|The New Florida Orange|
That's some fancy ass video-makin', P-S. Although if I had to nitpick, I'd like to see something fancier in the font department than Times New-Roman. This feels like at least a Courier New kind of event.
The Orange are in high-spirits as they prepare for tomorrow's game with Stephen F. Austin. Jonny sums up the demeanor in the locker room and how this team feels like it's different than the last time SU won the BET and then crashed out early in the NCAAs:
"We're a completely different team," Flynn said. "I don't think there's a comparison between the teams that played back then the last time they lost and the team now. I think we're a better overall team … I think we're going to go out there and play Syracuse basketball the way we've been playing for the past two weeks and really do some damage."
As much as this is a newish experience for many on the Syracuse roster, it's a REALLY new experience for everyone on the other side. The Lumberjacks are also in Miami and they're blogging about it. Well, actually the SFAS assistant director of media relations is blogging about it, but he's with the team the whole way.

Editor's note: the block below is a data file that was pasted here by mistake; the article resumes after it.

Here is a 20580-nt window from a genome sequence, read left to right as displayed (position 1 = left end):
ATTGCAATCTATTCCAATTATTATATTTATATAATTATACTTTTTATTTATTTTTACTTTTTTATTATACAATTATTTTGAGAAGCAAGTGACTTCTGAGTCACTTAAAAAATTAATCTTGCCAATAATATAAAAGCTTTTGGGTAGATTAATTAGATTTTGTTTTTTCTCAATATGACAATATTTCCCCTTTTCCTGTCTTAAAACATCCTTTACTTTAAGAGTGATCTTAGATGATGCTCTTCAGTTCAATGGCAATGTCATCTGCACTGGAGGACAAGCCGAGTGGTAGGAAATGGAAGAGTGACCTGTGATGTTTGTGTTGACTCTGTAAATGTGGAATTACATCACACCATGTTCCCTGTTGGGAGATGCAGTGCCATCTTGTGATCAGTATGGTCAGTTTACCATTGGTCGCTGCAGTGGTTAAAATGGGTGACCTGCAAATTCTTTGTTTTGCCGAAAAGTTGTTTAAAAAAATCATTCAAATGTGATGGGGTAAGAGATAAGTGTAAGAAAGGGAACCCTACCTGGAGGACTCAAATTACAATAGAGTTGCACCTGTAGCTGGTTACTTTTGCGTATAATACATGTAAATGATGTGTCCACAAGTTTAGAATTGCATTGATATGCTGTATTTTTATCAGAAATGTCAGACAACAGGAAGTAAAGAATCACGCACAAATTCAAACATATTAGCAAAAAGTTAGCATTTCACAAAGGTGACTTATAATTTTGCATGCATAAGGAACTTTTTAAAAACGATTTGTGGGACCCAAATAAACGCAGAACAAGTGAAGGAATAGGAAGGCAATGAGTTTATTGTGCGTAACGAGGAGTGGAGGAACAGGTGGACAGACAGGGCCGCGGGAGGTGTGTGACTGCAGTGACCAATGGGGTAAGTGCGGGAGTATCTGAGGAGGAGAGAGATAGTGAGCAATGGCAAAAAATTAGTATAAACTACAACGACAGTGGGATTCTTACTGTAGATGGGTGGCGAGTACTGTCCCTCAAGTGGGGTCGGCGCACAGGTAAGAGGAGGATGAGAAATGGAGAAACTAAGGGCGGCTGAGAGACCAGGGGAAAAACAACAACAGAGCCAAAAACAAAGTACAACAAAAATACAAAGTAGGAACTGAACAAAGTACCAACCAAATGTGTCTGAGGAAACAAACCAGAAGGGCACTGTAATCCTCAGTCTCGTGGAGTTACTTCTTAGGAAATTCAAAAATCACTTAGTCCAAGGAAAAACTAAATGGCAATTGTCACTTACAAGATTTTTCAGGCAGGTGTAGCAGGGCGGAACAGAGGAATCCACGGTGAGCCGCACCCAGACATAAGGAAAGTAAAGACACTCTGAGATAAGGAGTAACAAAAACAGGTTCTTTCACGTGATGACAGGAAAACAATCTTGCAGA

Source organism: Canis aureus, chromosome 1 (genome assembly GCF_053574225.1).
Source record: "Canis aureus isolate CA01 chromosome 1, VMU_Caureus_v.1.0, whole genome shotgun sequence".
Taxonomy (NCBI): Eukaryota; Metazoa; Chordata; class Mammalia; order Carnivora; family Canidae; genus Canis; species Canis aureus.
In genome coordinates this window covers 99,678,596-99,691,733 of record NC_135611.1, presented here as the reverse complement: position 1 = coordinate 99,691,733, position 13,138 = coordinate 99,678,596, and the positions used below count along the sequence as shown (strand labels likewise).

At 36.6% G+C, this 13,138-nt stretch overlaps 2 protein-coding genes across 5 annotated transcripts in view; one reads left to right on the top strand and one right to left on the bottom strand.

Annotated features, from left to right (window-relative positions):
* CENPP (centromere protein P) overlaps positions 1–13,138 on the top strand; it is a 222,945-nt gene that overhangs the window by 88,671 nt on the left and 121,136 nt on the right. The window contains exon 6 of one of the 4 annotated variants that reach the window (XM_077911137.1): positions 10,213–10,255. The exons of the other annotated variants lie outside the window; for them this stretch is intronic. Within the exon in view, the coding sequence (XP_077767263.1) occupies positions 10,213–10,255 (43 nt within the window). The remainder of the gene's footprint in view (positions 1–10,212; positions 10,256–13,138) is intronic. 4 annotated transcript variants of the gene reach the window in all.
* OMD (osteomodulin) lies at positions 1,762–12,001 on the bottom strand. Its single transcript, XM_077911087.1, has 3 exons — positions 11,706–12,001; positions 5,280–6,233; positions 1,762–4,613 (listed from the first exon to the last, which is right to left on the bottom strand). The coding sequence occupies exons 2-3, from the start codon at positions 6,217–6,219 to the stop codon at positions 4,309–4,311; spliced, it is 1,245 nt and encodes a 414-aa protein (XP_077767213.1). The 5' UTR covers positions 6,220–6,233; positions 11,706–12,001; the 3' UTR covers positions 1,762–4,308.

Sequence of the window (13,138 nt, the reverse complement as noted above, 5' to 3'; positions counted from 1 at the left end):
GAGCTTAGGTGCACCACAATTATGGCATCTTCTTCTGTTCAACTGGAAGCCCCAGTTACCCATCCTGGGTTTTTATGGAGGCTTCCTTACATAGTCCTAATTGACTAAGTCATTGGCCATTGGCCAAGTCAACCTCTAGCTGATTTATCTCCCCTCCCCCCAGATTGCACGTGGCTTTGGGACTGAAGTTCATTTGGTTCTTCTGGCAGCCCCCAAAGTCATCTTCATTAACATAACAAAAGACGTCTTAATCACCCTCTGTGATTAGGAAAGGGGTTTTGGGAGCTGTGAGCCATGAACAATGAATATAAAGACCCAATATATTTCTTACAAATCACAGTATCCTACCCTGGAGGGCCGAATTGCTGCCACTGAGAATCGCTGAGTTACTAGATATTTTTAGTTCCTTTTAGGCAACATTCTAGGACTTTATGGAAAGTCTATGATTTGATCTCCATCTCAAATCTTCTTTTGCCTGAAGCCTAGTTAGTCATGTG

For the 'Jacks, there's one player that's been standing out in the crowd for the very same reason that he almost always never stands out in a crowd. Eric Bell, the team's 5'3" guard, is small and loving it:
‘‘I’ve been hearing it for so long,’’ Bell said, ‘‘I’m used to it.’’ Bell will undoubtedly hear it in Miami, one of this year’s NCAA Tournament sites. He plays point guard for Stephen F. Austin, which faces Syracuse at 12:15 p.m. Friday in American Airlines Arena. A junior this season, Bell leads his team in assists (102 compared to 53 turnovers). He’s averaging 3.6 points per game and shooting nearly 40 percent from 3-point range, though he rarely attempts a shot. Statistics, though, fail to fully measure the man. The SFA media guide lists him as 5-foot-3, but Bell said he reaches that height ‘‘on a good day.’’
Unfortunately for Eric, the Orange will do everything in their power to ensure tomorrow is not a good day for the 'Jacks.